Up against the Wall (available in Geoenvironmental special issue only)

by Chris J. Wolschag, P.E., (M.ASCE), Partner; Ground Support, Redmond, WA,
R. John Byrne, P.E., Partner; Ground Support, Redmond, WA,
David M. Cotton, P.E., Principal; Golder Associate, Redmond, WA,

Serial Information: Civil Engineering—ASCE, 1999, Vol. 69, Issue 6, Pg. 2A-7A

Document Type: Feature article


A tight site in Portland, Oregon, bounded by existing roads and a light rail line and bordered by underground utilities, required project engineers to develop a new type of shoring wall system. Use of existing techniques was impossible because either the equipment to install those systems could not fit comfortably on the site or the technique itself would interfere with the surrounding area. Engineers created what they call a suspension wall. Shotcrete facing suspended by steeply inclined pretensioned soil nails and subvertical compression soil nails produced near at-rest horizontal earth pressures and restrained lateral movement.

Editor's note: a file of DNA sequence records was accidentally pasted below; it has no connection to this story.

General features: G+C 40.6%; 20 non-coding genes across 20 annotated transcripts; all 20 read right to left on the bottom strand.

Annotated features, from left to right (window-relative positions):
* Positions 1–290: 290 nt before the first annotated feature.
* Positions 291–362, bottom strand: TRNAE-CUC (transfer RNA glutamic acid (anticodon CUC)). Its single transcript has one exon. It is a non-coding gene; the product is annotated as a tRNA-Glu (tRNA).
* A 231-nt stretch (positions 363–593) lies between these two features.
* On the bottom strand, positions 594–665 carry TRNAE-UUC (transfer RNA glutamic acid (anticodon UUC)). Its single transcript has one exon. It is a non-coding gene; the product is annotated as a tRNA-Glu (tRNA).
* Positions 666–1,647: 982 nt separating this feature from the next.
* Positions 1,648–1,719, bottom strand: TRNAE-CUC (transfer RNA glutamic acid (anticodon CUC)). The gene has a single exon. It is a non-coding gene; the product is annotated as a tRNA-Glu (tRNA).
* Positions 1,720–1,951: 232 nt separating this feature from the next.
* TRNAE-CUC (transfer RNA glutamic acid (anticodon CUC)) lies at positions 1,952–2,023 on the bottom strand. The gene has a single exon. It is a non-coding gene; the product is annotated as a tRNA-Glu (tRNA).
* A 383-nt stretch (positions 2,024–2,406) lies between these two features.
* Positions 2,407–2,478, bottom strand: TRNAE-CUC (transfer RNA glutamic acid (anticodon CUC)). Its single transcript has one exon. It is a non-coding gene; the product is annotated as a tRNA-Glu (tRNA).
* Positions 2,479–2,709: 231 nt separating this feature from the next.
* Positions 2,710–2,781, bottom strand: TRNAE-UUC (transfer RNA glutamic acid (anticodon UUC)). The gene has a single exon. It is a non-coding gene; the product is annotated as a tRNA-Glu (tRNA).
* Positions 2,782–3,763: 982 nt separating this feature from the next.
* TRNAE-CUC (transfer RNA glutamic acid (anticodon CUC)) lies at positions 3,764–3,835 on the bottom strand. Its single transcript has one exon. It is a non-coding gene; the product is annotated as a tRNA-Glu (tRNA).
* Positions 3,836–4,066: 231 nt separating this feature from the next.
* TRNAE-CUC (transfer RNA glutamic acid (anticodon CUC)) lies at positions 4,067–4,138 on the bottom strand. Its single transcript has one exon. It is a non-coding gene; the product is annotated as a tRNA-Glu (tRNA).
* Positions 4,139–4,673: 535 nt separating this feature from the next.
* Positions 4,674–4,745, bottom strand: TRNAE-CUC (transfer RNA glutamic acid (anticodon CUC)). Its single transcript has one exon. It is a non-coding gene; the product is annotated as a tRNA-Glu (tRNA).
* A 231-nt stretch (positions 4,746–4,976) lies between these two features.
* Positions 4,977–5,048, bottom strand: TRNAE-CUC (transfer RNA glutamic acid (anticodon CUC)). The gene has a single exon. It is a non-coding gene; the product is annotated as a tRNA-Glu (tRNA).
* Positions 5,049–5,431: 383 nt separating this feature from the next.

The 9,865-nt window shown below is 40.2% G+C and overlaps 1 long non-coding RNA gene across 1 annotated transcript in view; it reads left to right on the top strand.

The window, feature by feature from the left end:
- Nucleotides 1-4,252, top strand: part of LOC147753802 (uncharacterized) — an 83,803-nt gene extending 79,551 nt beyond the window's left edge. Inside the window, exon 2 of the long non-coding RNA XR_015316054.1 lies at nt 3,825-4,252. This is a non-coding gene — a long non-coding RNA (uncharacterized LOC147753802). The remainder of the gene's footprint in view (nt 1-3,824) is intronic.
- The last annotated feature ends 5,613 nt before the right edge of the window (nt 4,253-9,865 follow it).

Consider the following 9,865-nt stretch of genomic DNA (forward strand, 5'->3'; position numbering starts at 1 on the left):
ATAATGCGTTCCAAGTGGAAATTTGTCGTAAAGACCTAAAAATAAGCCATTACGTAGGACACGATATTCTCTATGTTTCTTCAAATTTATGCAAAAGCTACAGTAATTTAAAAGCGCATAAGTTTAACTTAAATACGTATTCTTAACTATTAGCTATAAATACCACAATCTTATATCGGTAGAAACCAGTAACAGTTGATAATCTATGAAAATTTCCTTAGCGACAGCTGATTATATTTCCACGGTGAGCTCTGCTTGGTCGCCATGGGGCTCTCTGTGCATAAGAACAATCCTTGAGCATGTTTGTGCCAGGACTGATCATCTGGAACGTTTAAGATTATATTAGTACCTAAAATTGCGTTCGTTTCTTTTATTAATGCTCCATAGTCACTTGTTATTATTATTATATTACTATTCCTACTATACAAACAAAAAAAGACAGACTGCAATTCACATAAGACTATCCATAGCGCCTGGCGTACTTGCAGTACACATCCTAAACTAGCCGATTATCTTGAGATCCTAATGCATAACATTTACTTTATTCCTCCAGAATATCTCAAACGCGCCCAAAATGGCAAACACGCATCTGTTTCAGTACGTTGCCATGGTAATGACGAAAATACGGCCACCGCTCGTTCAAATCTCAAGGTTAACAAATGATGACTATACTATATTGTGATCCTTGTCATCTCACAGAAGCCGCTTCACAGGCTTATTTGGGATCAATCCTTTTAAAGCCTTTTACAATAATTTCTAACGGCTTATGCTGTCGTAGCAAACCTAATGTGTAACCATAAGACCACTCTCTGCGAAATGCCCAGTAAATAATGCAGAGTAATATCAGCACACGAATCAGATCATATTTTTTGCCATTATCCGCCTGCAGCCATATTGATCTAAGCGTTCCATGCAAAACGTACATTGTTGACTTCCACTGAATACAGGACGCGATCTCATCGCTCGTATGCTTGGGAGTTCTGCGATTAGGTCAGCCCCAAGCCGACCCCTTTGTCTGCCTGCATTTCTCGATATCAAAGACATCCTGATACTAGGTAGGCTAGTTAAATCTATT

Subject Headings: Soil nailing | Walls | Soil pressure | Soil compression | Subsurface utilities | Light (artificial) | Underground structures

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